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Sendable and @Sendable closures

Available from Swift 5.5

Paul Hudson      @twostraws

SE-0302 adds support for “sendable” data, which is data that can safely be transferred to another thread. This is accomplished through a new Sendable protocol, and an @Sendable attribute for functions.

Many things are inherently safe to send across threads:

  • All of Swift’s core value types, including Bool, Int, String, and similar.
  • Optionals, where the wrapped data is a value type.
  • Standard library collections that contain value types, such as Array<String> or Dictionary<Int, String>.
  • Tuples where the elements are all value types.
  • Metatypes, such as String.self.

These have been updated to conform to the Sendable protocol.

As for custom types, it depends what you’re making:

  • Actors automatically conform to Sendable because they handle their synchronization internally.
  • Custom structs and enums you define will also automatically conform to Sendable if they contain only values that also conform to Sendable, similar to how Codable works.
  • Custom classes can conform to Sendable as long as they either inherits from NSObject or from nothing at all, all properties are constant and themselves conform to Sendable, and they are marked as final to stop further inheritance.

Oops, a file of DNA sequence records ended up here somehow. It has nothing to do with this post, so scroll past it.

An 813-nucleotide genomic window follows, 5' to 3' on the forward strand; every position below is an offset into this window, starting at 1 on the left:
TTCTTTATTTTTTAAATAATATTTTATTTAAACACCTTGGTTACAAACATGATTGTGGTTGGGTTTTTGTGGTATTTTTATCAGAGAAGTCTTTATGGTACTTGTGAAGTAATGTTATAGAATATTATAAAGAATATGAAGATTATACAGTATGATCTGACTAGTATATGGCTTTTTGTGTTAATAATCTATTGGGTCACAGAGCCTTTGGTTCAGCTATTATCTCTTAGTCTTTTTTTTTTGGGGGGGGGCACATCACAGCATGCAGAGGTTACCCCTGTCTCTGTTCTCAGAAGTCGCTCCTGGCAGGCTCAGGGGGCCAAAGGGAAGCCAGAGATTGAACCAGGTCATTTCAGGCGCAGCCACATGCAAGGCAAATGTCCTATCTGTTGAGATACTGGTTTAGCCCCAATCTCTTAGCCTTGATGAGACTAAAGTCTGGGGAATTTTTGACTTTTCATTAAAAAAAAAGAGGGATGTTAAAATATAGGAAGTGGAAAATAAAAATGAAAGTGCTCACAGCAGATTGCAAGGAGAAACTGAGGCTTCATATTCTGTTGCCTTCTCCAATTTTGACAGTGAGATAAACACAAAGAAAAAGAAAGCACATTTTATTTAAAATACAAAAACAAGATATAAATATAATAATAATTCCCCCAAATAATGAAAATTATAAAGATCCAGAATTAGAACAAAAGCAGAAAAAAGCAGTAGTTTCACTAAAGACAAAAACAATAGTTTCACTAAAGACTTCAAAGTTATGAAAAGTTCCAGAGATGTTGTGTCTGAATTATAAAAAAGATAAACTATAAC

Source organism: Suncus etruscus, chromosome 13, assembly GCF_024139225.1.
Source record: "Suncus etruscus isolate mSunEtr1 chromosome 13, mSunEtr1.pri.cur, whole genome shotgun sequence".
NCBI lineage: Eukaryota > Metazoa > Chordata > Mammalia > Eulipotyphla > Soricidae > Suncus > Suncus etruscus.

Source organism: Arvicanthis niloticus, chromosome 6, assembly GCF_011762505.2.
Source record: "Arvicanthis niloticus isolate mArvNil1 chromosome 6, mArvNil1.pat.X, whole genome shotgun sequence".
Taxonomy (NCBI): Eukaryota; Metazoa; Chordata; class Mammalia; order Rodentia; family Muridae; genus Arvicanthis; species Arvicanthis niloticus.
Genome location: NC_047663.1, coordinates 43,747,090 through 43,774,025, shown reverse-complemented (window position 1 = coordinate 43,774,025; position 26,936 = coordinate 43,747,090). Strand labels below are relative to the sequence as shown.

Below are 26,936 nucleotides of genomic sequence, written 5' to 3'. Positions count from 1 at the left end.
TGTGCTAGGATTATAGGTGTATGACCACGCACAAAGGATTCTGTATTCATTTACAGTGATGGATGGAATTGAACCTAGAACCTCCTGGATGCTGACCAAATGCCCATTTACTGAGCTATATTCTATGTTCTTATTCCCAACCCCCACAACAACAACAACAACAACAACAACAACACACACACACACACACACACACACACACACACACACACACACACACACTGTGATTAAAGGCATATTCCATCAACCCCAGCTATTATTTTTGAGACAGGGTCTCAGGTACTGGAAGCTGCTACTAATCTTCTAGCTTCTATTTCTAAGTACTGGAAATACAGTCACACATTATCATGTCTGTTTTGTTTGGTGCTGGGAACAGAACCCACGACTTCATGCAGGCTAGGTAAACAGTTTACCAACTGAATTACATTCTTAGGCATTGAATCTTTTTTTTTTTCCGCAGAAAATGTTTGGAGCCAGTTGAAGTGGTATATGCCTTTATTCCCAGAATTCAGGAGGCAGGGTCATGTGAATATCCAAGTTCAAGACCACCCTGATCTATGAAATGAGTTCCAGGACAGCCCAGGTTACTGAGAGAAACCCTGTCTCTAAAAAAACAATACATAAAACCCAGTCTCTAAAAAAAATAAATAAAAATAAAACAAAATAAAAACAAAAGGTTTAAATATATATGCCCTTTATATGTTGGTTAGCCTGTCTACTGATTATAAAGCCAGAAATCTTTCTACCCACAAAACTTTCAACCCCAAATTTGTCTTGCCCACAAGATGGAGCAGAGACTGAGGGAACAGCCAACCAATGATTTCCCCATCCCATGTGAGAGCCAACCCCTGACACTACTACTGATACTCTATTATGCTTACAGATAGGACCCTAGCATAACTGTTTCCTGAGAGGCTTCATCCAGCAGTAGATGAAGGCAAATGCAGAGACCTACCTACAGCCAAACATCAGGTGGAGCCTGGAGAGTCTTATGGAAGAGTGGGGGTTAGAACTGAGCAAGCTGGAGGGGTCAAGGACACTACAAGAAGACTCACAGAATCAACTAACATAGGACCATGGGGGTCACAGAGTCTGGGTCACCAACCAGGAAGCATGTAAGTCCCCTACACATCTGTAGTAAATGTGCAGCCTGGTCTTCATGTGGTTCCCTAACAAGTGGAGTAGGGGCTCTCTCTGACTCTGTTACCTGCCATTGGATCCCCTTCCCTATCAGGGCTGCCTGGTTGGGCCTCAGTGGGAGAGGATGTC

Swift lets us use the @Sendable attribute on functions or closure to mark them as working concurrently, and will enforce various rules to stop us shooting ourself in the foot. For example, the operation we pass into the Task initializer is marked @Sendable, which means this kind of code is allowed because the value captured by Task is a constant:

func printScore() async { 
    let score = 1

    Task { print(score) }
    Task { print(score) }

However, that code would not be allowed if score were a variable, because it could be accessed by one of the tasks while the other was changing its value.

You can mark your own functions and closures using @Sendable, which will enforce similar rules around captured values:

import Foundation 

func runLater(_ function: @escaping @Sendable () -> Void) -> Void { .now() + 3, execute: function)
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